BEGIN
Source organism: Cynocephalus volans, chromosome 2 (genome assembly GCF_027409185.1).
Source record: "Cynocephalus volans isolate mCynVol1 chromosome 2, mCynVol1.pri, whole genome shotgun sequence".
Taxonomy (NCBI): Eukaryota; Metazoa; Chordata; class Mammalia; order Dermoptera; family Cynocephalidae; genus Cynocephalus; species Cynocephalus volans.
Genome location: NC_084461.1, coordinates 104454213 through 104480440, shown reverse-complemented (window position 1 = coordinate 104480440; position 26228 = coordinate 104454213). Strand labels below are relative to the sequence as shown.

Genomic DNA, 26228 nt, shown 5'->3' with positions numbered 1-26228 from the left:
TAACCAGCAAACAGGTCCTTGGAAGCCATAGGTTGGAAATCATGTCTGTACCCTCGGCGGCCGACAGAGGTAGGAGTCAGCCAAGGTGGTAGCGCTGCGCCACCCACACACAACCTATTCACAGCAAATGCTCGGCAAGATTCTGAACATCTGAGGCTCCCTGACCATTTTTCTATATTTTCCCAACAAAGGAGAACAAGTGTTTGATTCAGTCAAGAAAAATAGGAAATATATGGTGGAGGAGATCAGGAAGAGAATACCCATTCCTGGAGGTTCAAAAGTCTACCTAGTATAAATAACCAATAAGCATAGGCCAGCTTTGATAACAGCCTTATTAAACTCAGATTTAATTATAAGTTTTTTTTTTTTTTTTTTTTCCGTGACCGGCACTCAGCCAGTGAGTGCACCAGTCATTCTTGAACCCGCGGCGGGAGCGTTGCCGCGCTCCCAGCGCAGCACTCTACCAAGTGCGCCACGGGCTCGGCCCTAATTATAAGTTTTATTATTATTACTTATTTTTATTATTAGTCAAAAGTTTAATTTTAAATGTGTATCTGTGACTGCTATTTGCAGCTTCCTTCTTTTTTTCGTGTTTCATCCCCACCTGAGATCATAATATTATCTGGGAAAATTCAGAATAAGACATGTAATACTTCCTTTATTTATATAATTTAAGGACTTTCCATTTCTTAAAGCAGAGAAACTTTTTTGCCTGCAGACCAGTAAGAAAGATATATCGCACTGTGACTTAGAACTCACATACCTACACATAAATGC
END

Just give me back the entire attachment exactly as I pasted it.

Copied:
Source organism: Cynocephalus volans, chromosome 2 (genome assembly GCF_027409185.1).
Source record: "Cynocephalus volans isolate mCynVol1 chromosome 2, mCynVol1.pri, whole genome shotgun sequence".
Taxonomy (NCBI): Eukaryota; Metazoa; Chordata; class Mammalia; order Dermoptera; family Cynocephalidae; genus Cynocephalus; species Cynocephalus volans.
Genome location: NC_084461.1, coordinates 104454213 through 104480440, shown reverse-complemented (window position 1 = coordinate 104480440; position 26228 = coordinate 104454213). Strand labels below are relative to the sequence as shown.

Genomic DNA, 26228 nt, shown 5'->3' with positions numbered 1-26228 from the left:
TAACCAGCAAACAGGTCCTTGGAAGCCATAGGTTGGAAATCATGTCTGTACCCTCGGCGGCCGACAGAGGTAGGAGTCAGCCAAGGTGGTAGCGCTGCGCCACCCACACACAACCTATTCACAGCAAATGCTCGGCAAGATTCTGAACATCTGAGGCTCCCTGACCATTTTTCTATATTTTCCCAACAAAGGAGAACAAGTGTTTGATTCAGTCAAGAAAAATAGGAAATATATGGTGGAGGAGATCAGGAAGAGAATACCCATTCCTGGAGGTTCAAAAGTCTACCTAGTATAAATAACCAATAAGCATAGGCCAGCTTTGATAACAGCCTTATTAAACTCAGATTTAATTATAAGTTTTTTTTTTTTTTTTTTTTCCGTGACCGGCACTCAGCCAGTGAGTGCACCAGTCATTCTTGAACCCGCGGCGGGAGCGTTGCCGCGCTCCCAGCGCAGCACTCTACCAAGTGCGCCACGGGCTCGGCCCTAATTATAAGTTTTATTATTATTACTTATTTTTATTATTAGTCAAAAGTTTAATTTTAAATGTGTATCTGTGACTGCTATTTGCAGCTTCCTTCTTTTTTTCGTGTTTCATCCCCACCTGAGATCATAATATTATCTGGGAAAATTCAGAATAAGACATGTAATACTTCCTTTATTTATATAATTTAAGGACTTTCCATTTCTTAAAGCAGAGAAACTTTTTTGCCTGCAGACCAGTAAGAAAGATATATCGCACTGTGACTTAGAACTCACATACCTACACATAAATGC